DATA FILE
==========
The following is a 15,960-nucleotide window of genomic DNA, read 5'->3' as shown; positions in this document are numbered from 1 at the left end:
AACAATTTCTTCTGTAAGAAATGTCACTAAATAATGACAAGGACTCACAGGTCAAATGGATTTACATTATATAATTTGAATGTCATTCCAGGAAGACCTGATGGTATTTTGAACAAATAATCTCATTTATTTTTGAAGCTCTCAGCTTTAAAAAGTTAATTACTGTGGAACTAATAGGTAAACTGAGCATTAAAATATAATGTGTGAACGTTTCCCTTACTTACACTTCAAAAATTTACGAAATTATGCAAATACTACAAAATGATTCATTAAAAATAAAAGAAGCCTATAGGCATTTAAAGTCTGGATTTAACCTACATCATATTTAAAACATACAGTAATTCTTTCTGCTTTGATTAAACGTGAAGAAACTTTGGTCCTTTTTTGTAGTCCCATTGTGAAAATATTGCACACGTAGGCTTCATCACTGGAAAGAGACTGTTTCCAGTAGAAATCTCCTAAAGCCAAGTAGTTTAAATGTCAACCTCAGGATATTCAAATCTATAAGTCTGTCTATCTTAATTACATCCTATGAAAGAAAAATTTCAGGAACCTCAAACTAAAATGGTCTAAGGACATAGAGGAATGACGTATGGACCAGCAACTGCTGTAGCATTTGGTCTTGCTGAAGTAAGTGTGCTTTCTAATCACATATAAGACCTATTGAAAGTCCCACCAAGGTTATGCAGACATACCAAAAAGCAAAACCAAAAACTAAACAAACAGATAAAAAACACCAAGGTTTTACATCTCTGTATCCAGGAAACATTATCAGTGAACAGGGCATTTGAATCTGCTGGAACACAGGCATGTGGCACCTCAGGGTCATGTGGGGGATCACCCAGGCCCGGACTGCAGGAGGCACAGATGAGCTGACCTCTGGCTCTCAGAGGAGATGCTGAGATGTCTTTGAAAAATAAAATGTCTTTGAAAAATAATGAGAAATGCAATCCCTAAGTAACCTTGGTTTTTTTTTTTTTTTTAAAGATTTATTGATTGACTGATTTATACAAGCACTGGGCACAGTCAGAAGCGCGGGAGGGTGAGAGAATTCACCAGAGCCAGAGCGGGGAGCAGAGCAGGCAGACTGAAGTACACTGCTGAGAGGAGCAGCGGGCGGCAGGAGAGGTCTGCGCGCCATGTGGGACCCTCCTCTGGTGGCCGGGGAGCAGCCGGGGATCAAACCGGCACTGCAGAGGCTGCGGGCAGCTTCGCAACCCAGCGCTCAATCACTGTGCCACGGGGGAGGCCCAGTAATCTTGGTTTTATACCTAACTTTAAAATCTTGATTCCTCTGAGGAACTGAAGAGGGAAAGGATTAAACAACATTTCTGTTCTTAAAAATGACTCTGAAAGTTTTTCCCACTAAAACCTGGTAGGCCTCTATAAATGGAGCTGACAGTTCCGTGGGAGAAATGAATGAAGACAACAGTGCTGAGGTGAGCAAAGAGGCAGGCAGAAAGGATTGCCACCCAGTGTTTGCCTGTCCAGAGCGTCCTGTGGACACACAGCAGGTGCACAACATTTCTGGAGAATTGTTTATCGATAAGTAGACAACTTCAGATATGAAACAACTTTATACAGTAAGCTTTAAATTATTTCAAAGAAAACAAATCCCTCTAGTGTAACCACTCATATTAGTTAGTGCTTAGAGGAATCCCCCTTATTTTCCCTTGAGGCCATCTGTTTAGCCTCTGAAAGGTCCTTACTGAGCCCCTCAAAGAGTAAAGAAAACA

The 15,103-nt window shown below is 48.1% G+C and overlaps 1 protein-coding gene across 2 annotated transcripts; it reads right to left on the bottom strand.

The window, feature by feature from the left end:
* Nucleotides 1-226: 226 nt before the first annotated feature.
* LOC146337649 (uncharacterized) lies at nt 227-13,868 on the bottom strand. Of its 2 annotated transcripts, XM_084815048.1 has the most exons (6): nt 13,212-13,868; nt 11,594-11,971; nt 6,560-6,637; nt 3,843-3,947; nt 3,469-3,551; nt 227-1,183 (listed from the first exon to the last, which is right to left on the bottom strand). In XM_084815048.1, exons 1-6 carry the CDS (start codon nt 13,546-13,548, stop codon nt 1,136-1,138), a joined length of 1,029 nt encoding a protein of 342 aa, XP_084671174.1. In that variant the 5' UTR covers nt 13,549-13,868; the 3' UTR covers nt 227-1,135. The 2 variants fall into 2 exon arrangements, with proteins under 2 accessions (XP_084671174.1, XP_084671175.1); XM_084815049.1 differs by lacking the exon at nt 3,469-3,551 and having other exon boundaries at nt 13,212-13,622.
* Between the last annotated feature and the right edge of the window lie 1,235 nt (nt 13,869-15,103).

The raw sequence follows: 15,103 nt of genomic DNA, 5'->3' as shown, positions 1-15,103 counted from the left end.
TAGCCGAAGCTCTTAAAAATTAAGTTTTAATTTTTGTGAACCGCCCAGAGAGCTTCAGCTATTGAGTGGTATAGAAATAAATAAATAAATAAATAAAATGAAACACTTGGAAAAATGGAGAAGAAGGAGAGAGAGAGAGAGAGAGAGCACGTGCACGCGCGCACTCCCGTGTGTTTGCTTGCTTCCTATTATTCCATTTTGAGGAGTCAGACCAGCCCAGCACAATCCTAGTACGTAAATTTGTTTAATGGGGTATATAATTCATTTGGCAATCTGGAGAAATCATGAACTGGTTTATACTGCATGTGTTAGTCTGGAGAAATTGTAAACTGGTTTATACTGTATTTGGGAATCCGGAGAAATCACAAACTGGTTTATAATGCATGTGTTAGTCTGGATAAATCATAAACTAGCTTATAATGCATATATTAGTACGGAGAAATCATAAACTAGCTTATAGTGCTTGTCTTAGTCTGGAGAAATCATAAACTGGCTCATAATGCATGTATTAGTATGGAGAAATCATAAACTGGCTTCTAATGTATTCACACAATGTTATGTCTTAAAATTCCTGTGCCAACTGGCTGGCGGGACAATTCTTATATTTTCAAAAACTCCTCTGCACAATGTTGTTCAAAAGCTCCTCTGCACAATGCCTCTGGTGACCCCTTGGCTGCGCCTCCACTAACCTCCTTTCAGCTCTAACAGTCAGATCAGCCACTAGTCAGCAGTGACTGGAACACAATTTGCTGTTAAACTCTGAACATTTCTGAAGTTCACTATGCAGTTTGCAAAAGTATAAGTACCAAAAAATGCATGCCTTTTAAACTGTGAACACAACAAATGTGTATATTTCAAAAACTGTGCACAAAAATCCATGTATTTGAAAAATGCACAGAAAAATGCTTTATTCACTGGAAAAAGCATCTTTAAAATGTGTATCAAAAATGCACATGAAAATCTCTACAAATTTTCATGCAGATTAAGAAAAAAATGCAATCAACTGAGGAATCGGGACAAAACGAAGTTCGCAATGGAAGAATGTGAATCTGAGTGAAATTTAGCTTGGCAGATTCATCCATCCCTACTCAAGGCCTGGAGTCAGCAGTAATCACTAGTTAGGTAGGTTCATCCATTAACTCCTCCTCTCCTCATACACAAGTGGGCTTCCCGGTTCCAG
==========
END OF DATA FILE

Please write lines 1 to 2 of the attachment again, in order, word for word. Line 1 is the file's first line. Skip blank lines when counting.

The following is a 15,960-nucleotide window of genomic DNA, read 5'->3' as shown; positions in this document are numbered from 1 at the left end:
AACAATTTCTTCTGTAAGAAATGTCACTAAATAATGACAAGGACTCACAGGTCAAATGGATTTACATTATATAATTTGAATGTCATTCCAGGAAGACCTGATGGTATTTTGAACAAATAATCTCATTTATTTTTGAAGCTCTCAGCTTTAAAAAGTTAATTACTGTGGAACTAATAGGTAAACTGAGCATTAAAATATAATGTGTGAACGTTTCCCTTACTTACACTTCAAAAATTTACGAAATTATGCAAATACTACAAAATGATTCATTAAAAATAAAAGAAGCCTATAGGCATTTAAAGTCTGGATTTAACCTACATCATATTTAAAACATACAGTAATTCTTTCTGCTTTGATTAAACGTGAAGAAACTTTGGTCCTTTTTTGTAGTCCCATTGTGAAAATATTGCACACGTAGGCTTCATCACTGGAAAGAGACTGTTTCCAGTAGAAATCTCCTAAAGCCAAGTAGTTTAAATGTCAACCTCAGGATATTCAAATCTATAAGTCTGTCTATCTTAATTACATCCTATGAAAGAAAAATTTCAGGAACCTCAAACTAAAATGGTCTAAGGACATAGAGGAATGACGTATGGACCAGCAACTGCTGTAGCATTTGGTCTTGCTGAAGTAAGTGTGCTTTCTAATCACATATAAGACCTATTGAAAGTCCCACCAAGGTTATGCAGACATACCAAAAAGCAAAACCAAAAACTAAACAAACAGATAAAAAACACCAAGGTTTTACATCTCTGTATCCAGGAAACATTATCAGTGAACAGGGCATTTGAATCTGCTGGAACACAGGCATGTGGCACCTCAGGGTCATGTGGGGGATCACCCAGGCCCGGACTGCAGGAGGCACAGATGAGCTGACCTCTGGCTCTCAGAGGAGATGCTGAGATGTCTTTGAAAAATAAAATGTCTTTGAAAAATAATGAGAAATGCAATCCCTAAGTAACCTTGGTTTTTTTTTTTTTTTTAAAGATTTATTGATTGACTGATTTATACAAGCACTGGGCACAGTCAGAAGCGCGGGAGGGTGAGAGAATTCACCAGAGCCAGAGCGGGGAGCAGAGCAGGCAGACTGAAGTACACTGCTGAGAGGAGCAGCGGGCGGCAGGAGAGGTCTGCGCGCCATGTGGGACCCTCCTCTGGTGGCCGGGGAGCAGCCGGGGATCAAACCGGCACTGCAGAGGCTGCGGGCAGCTTCGCAACCCAGCGCTCAATCACTGTGCCACGGGGGAGGCCCAGTAATCTTGGTTTTATACCTAACTTTAAAATCTTGATTCCTCTGAGGAACTGAAGAGGGAAAGGATTAAACAACATTTCTGTTCTTAAAAATGACTCTGAAAGTTTTTCCCACTAAAACCTGGTAGGCCTCTATAAATGGAGCTGACAGTTCCGTGGGAGAAATGAATGAAGACAACAGTGCTGAGGTGAGCAAAGAGGCAGGCAGAAAGGATTGCCACCCAGTGTTTGCCTGTCCAGAGCGTCCTGTGGACACACAGCAGGTGCACAACATTTCTGGAGAATTGTTTATCGATAAGTAGACAACTTCAGATATGAAACAACTTTATACAGTAAGCTTTAAATTATTTCAAAGAAAACAAATCCCTCTAGTGTAACCACTCATATTAGTTAGTGCTTAGAGGAATCCCCCTTATTTTCCCTTGAGGCCATCTGTTTAGCCTCTGAAAGGTCCTTACTGAGCCCCTCAAAGAGTAAAGAAAACA